3. marks the member of an otherwise identical word pair that is usually more important to the meaning of a sentence, like vs. si in , vendré si puedoYes, I’ll come if I can.” If one of the two words can stand alone in a sentence, it’ll be this one.

For the punctuation fanatic, the ultimate read is the Academy’s  current spelling guide, or Ortografía, which devotes fully 65 pages (!!!) to the topic. 

No se habla español – Spanish not spoken here

Living in the United States at a time when Spanish is increasingly ascendant — as of 2007, 12% of Americans aged 5 or older spoke Spanish at home — it’s easy to forget that Spanish has actually lost ground dramatically, here and elsewhere, since its zenith during the Age of Exploration. Much of the United States, after all, is former Spanish territory: the Louisiana Territory and large parts of the West, Southwest, and Southeast. Elsewhere in the Americas, Spain used to control Jamaica, Trinidad, and Belize. All three are now officialy English-speaking, although Spanish is still the predominant spoken language in Belize.

[As an aside, can anyone explain why English, the official language of Belize, is its fourth most spoken language? According to the CIA World Factbook less than 4% of the population speaks English, compared to 46% for Spanish, 33% for Creole, and 9% for various Mayan dialects.]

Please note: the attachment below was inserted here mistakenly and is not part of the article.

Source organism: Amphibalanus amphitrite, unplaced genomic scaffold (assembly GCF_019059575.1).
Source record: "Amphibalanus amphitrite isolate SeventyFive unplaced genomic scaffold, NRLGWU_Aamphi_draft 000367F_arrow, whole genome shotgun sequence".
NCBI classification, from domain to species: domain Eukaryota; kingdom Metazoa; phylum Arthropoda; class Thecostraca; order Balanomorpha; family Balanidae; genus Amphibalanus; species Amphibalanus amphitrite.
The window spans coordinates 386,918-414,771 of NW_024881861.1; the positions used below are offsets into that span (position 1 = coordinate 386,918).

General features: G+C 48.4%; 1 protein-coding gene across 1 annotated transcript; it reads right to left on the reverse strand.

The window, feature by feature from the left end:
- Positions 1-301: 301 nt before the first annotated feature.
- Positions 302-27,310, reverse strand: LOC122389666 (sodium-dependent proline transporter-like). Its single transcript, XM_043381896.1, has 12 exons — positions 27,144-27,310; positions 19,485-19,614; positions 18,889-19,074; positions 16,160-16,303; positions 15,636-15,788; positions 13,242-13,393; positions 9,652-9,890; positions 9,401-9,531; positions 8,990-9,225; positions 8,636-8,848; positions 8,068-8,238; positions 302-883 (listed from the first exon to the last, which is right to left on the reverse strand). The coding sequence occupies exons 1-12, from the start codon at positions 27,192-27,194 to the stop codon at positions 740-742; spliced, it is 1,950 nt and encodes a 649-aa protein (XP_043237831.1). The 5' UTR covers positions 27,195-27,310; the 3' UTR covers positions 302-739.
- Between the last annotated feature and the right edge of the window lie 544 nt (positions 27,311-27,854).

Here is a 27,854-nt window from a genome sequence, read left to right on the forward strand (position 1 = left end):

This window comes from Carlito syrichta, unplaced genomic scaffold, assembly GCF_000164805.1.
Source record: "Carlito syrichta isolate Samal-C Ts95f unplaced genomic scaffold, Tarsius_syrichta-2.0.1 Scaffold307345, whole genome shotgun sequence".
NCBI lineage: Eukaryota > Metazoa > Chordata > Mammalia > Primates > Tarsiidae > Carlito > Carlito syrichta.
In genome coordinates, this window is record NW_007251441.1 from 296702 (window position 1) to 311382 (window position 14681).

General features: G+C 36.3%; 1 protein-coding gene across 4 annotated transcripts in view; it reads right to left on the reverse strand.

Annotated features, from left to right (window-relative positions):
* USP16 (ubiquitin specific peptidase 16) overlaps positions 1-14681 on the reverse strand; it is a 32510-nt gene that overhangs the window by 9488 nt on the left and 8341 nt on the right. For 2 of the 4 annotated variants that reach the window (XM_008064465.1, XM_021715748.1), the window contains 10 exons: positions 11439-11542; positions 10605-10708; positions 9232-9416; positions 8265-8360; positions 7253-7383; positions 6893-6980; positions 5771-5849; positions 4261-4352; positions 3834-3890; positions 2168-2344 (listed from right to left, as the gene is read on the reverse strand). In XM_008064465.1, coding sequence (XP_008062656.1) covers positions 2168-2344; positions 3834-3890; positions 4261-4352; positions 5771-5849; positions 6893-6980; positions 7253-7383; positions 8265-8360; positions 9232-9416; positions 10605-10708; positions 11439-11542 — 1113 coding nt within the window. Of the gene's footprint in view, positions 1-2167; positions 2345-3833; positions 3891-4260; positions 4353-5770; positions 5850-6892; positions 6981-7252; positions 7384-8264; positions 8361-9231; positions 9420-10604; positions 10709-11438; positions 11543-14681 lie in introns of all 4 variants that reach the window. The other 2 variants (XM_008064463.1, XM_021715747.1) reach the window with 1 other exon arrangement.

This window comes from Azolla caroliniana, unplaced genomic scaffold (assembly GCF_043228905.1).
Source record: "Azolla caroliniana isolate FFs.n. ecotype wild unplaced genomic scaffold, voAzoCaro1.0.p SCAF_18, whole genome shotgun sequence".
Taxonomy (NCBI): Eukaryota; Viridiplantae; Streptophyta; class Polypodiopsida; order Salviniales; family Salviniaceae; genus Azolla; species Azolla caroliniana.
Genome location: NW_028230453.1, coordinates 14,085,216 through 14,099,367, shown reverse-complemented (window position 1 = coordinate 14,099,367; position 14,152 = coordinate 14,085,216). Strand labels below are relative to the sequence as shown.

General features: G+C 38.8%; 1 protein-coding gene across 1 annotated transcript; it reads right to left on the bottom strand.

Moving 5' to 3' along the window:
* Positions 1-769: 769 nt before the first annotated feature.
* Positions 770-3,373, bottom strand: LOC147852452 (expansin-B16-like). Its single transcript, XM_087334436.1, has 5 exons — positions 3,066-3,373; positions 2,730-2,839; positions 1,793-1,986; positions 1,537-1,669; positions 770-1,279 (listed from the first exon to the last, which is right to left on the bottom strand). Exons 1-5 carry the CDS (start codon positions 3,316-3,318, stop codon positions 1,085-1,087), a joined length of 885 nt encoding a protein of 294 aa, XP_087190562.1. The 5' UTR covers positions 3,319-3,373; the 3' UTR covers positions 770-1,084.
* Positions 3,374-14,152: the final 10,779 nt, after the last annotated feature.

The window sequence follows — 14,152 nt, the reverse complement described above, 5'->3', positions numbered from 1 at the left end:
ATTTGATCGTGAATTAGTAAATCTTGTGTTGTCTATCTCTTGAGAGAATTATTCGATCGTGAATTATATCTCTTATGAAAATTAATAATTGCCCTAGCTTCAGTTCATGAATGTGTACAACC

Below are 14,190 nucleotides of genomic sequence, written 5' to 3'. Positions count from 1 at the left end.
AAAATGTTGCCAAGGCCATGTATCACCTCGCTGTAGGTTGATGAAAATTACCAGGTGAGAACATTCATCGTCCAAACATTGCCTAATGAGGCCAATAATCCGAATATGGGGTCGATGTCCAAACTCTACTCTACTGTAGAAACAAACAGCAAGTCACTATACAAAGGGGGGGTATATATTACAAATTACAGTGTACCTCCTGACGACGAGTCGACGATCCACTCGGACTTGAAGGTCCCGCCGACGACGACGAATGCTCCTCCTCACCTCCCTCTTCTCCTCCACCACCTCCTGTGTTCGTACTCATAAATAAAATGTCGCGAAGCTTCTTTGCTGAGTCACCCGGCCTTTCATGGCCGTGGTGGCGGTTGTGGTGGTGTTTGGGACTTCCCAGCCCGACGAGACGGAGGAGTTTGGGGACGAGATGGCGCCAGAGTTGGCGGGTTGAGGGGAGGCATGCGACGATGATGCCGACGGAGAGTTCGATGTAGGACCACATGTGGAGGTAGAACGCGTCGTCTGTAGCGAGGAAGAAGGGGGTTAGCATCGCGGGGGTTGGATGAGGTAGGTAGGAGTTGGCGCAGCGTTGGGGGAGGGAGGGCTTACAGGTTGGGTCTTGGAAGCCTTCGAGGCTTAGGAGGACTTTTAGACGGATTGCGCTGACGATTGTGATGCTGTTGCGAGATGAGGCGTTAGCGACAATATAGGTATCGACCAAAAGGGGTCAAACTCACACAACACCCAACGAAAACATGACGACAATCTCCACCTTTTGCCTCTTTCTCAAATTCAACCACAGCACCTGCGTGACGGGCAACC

The Philippines haven’t been Spanish since the Spanish-American War in 1898. The Spanish influence lingers in Filipino place names (Manila, San Juan, etc.) and last names, and the country has its own branch of the Spanish language Academia. However, Spanish has completely vanished as a spoken language in favor of Filipino (Tagalog) and, again, English.

While Spanish retains some presence in Africa, it is no longer spoken in Western Sahara, nor in Morocco outside of Ceuta and Melilla.

All the above doesn’t change the fact that Spanish is the second most spoken language in the world, behind Chinese and ahead of English. But it’s a reminder that nothing is permanent: empires crumble and languages fade. Just not yet.